A foregone conclusion that has been proven in the past, notably at Exelon and MDU, is that regulated utilities companies trade better when they are pure plays. Southwest is in the midst of that transformation and should be a pure play in a few months. Centuri should be able to garner a valuation of 8 to 12 times earnings before interest, taxes, depreciation and amortization. Assuming the low end of that range, the remaining regulated utility business will be trading at one times rate base, versus 1.5 to 2.0 times for peers and utilities historically. With Icahn involved at a board level, this discount should not persist for long.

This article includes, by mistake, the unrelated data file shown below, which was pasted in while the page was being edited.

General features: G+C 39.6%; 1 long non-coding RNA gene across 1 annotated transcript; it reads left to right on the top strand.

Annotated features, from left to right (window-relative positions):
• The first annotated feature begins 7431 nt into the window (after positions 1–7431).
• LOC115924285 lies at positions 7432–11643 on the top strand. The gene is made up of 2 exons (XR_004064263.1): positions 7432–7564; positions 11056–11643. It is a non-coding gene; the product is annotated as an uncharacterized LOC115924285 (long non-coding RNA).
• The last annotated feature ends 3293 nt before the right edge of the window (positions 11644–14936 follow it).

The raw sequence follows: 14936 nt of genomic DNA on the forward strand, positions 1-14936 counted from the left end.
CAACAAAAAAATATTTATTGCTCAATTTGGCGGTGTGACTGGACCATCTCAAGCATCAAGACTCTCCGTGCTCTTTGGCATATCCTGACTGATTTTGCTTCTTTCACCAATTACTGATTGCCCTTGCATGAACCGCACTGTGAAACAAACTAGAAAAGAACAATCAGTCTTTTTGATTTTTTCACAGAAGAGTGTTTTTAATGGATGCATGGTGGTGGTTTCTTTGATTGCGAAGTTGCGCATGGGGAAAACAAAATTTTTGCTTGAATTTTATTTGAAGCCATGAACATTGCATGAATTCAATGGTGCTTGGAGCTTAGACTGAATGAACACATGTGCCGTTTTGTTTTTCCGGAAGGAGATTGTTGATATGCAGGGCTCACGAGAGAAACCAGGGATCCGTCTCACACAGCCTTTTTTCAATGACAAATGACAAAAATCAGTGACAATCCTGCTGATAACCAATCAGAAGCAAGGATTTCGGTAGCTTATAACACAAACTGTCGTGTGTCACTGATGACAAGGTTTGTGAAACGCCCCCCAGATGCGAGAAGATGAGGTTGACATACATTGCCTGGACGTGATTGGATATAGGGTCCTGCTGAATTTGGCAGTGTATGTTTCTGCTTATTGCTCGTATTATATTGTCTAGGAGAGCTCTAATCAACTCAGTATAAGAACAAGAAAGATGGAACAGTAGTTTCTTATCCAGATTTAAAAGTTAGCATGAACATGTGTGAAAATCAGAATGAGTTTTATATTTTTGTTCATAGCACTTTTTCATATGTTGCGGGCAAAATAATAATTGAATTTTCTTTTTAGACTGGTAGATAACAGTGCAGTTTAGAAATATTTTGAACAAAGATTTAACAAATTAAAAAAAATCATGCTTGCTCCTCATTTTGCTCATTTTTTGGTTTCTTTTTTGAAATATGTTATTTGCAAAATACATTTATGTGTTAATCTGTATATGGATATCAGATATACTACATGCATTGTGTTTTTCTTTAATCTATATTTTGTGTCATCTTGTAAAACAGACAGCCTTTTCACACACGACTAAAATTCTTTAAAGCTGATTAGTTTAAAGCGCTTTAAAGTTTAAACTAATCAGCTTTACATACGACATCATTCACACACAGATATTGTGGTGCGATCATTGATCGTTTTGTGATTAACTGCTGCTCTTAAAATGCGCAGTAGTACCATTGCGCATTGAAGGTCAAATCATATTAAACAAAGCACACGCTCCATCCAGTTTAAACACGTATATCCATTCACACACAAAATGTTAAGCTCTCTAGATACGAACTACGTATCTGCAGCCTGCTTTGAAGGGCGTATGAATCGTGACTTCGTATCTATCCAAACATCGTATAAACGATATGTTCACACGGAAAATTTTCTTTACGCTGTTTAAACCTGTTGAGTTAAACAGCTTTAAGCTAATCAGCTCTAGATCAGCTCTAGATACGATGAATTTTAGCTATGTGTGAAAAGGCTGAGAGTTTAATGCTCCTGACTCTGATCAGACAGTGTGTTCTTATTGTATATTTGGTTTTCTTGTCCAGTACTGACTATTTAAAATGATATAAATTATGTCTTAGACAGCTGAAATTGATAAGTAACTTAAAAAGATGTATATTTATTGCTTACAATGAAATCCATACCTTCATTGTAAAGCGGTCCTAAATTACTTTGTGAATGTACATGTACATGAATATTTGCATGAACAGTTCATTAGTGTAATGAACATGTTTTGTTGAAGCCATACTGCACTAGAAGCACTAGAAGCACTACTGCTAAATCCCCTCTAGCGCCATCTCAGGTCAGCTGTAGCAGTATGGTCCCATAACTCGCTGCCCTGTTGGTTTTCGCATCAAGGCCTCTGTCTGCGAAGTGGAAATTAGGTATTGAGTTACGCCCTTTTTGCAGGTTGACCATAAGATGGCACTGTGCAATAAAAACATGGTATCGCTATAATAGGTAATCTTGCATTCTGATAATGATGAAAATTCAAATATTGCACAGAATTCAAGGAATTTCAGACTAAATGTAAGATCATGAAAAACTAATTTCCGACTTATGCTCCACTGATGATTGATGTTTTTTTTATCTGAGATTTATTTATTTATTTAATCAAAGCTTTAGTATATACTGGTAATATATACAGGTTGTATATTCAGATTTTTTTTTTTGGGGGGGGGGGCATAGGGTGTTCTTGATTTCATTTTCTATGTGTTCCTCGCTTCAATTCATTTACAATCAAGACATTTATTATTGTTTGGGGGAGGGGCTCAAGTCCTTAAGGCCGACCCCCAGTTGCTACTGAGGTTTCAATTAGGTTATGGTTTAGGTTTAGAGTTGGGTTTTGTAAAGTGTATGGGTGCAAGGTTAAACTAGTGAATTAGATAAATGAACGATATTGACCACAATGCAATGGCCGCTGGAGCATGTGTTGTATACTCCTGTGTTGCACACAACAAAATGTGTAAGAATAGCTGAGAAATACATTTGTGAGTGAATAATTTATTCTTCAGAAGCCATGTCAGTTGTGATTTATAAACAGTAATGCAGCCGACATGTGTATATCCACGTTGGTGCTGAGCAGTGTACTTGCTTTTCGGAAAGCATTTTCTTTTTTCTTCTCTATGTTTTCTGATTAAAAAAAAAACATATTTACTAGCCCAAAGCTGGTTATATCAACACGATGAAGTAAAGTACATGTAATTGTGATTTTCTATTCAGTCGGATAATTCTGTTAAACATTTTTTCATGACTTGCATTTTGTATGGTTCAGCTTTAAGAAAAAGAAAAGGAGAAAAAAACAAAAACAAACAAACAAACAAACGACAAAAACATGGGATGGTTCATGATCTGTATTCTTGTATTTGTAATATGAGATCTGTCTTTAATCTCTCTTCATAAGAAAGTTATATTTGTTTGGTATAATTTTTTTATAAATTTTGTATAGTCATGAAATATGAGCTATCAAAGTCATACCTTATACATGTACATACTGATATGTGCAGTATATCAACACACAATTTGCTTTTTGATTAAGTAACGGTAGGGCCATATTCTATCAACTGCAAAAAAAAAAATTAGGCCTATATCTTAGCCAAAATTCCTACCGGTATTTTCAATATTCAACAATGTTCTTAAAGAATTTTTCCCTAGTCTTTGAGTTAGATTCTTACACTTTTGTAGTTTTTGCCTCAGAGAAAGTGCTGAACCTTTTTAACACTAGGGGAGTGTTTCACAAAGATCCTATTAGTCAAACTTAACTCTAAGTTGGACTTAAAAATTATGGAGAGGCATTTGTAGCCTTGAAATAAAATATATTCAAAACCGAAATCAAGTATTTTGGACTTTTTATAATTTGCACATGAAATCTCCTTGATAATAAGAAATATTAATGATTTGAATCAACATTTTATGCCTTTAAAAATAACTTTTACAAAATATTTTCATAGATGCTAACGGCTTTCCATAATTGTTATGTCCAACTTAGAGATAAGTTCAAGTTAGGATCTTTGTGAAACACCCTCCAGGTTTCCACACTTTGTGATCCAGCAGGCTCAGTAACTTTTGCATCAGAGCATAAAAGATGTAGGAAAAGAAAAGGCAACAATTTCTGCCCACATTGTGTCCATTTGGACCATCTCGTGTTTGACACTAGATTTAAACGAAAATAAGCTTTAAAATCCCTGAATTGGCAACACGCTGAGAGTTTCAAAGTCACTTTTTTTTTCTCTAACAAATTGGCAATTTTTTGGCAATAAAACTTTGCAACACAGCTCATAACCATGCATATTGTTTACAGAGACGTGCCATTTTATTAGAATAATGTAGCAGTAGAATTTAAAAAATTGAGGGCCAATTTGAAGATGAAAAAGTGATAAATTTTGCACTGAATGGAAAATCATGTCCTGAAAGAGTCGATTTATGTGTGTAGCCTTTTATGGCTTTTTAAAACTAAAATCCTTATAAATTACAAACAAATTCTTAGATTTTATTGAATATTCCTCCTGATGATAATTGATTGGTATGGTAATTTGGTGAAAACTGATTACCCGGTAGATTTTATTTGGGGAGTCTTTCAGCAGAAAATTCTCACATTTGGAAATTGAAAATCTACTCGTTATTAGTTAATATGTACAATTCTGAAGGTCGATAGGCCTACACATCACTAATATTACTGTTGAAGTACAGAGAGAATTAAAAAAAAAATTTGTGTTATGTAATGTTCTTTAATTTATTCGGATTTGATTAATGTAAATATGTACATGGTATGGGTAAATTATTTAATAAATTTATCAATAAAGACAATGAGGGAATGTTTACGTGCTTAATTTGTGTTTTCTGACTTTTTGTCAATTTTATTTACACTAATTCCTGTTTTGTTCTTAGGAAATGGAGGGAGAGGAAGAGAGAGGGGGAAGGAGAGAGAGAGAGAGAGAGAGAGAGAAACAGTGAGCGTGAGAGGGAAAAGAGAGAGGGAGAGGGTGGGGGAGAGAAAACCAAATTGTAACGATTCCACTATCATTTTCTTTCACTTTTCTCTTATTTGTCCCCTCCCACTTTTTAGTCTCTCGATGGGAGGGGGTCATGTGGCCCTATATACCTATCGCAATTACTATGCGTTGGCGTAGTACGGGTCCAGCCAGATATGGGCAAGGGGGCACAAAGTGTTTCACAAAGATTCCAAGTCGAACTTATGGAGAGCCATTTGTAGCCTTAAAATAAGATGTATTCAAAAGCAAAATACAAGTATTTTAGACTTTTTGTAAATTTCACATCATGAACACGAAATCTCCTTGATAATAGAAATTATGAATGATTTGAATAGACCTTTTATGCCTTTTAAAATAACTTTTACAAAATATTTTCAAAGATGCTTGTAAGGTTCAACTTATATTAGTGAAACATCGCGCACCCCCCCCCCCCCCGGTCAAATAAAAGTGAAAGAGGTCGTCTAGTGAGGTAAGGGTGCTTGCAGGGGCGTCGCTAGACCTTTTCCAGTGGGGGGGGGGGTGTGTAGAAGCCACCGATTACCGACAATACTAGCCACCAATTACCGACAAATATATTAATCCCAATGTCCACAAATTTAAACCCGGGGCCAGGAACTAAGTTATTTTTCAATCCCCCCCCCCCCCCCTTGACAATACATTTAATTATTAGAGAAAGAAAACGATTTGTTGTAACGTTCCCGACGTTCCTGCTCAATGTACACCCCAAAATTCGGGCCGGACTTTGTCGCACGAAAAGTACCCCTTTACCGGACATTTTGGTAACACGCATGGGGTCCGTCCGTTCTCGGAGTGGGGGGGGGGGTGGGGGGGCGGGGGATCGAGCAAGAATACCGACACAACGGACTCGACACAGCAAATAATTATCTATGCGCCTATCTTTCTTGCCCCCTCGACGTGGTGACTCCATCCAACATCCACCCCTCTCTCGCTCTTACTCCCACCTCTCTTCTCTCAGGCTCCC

After Centuri’s spin off, there are two potential outcomes. One possibility is that Southwest Gas becomes a pure-play utility with the right cost of capital that trades at a good valuation. In that scenario, it could have the ability to invest $2 billion in growth projects, which could trade at 1.5 times rate base and be a solid public company. Alternatively, this industry is consolidating at 1.5 to 2.0 times rate base valuations, and Southwest Gas would be an attractive asset for a larger utility. If the company continues to trade close to rate base it would become a takeover target for another utility. Following the spin-off, it would not surprise us to see the commencement of a strategic review, including a possible sale of Southwest Gas. Given Icahn’s inclination for a strategic play here last year and the potential upside of a buyout if the standalone could garner a multiple near 1.5 times rate base – we would expect Icahn to use his four board seats and voice as the largest shareholder to maximize value.